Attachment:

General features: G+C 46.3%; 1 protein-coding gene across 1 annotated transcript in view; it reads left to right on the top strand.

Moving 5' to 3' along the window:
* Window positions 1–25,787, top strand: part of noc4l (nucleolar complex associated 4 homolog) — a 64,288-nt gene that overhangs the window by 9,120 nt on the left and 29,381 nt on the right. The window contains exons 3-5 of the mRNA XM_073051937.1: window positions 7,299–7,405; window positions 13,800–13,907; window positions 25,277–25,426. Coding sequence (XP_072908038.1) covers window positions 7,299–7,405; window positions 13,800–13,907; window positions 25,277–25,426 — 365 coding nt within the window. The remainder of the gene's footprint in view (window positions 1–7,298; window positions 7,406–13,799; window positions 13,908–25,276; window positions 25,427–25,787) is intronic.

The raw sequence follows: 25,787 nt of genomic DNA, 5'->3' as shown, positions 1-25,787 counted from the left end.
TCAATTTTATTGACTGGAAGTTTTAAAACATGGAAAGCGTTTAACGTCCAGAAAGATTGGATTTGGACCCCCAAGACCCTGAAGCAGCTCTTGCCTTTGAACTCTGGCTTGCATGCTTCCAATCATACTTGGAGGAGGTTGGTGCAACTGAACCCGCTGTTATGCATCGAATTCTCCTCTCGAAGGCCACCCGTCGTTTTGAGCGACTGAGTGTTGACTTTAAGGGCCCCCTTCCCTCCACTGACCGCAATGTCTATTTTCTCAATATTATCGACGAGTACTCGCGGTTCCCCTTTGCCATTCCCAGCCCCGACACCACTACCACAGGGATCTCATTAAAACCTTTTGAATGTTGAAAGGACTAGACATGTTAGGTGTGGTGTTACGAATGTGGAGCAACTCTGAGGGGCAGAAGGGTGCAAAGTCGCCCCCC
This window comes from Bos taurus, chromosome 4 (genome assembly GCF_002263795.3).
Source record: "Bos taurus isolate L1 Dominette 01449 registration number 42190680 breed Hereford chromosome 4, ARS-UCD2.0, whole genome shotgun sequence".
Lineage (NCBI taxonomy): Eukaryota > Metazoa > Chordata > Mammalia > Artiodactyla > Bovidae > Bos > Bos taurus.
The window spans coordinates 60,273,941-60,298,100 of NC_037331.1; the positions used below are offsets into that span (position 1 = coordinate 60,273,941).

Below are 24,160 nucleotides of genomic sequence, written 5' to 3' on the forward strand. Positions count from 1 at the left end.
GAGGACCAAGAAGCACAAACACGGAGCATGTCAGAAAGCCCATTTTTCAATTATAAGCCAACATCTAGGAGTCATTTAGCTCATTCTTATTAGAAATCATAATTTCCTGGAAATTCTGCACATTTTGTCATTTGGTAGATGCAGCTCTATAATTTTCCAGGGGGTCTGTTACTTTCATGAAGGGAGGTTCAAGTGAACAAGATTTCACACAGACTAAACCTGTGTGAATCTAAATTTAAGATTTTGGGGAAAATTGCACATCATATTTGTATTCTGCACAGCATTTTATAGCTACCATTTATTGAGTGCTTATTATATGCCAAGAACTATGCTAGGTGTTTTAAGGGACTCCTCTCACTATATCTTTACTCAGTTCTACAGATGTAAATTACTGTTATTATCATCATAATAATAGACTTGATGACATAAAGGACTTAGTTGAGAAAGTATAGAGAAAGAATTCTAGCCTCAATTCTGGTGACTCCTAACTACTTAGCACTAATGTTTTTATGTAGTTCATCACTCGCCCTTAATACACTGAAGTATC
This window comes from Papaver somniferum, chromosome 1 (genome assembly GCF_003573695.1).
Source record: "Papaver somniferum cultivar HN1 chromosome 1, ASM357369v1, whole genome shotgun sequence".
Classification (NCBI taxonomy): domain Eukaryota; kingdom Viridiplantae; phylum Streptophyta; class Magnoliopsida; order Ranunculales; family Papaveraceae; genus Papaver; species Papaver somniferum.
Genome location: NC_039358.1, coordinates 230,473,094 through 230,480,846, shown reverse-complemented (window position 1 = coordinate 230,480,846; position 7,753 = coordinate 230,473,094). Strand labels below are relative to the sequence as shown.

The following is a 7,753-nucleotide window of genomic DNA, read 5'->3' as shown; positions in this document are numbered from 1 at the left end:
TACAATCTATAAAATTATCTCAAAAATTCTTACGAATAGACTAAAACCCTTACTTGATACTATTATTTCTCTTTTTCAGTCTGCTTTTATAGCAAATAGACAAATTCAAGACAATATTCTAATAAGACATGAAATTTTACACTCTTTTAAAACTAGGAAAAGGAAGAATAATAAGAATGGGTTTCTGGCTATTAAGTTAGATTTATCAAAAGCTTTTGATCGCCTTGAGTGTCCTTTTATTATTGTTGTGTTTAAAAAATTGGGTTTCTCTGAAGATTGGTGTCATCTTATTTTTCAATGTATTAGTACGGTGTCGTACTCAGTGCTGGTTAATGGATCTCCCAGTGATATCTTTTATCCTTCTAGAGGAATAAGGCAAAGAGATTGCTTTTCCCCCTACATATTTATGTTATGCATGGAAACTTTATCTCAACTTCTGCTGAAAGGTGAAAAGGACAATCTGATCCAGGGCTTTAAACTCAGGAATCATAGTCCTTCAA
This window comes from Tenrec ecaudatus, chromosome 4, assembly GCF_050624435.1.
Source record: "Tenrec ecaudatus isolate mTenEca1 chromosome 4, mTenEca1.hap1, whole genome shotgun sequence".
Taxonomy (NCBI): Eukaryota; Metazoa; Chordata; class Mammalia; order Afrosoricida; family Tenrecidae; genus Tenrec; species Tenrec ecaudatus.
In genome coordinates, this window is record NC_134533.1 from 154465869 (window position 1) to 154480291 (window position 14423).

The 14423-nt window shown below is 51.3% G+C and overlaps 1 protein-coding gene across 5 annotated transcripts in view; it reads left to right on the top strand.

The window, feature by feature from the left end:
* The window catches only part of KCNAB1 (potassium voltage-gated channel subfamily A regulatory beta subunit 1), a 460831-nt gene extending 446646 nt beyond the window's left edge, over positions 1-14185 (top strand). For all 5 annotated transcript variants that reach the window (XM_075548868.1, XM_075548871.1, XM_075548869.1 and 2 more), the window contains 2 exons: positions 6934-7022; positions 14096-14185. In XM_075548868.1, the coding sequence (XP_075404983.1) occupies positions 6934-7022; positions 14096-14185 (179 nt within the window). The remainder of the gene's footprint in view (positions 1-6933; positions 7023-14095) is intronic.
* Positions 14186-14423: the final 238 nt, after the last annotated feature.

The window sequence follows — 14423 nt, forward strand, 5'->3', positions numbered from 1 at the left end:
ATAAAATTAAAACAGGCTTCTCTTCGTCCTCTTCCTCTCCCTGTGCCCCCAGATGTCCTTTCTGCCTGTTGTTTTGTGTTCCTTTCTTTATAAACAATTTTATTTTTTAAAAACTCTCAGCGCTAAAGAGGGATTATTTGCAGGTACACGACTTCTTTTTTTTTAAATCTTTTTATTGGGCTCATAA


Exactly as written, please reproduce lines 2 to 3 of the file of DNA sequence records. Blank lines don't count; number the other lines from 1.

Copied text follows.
Moving 5' to 3' along the window:
* Window positions 1–25,787, top strand: part of noc4l (nucleolar complex associated 4 homolog) — a 64,288-nt gene that overhangs the window by 9,120 nt on the left and 29,381 nt on the right. The window contains exons 3-5 of the mRNA XM_073051937.1: window positions 7,299–7,405; window positions 13,800–13,907; window positions 25,277–25,426. Coding sequence (XP_072908038.1) covers window positions 7,299–7,405; window positions 13,800–13,907; window positions 25,277–25,426 — 365 coding nt within the window. The remainder of the gene's footprint in view (window positions 1–7,298; window positions 7,406–13,799; window positions 13,908–25,276; window positions 25,427–25,787) is intronic.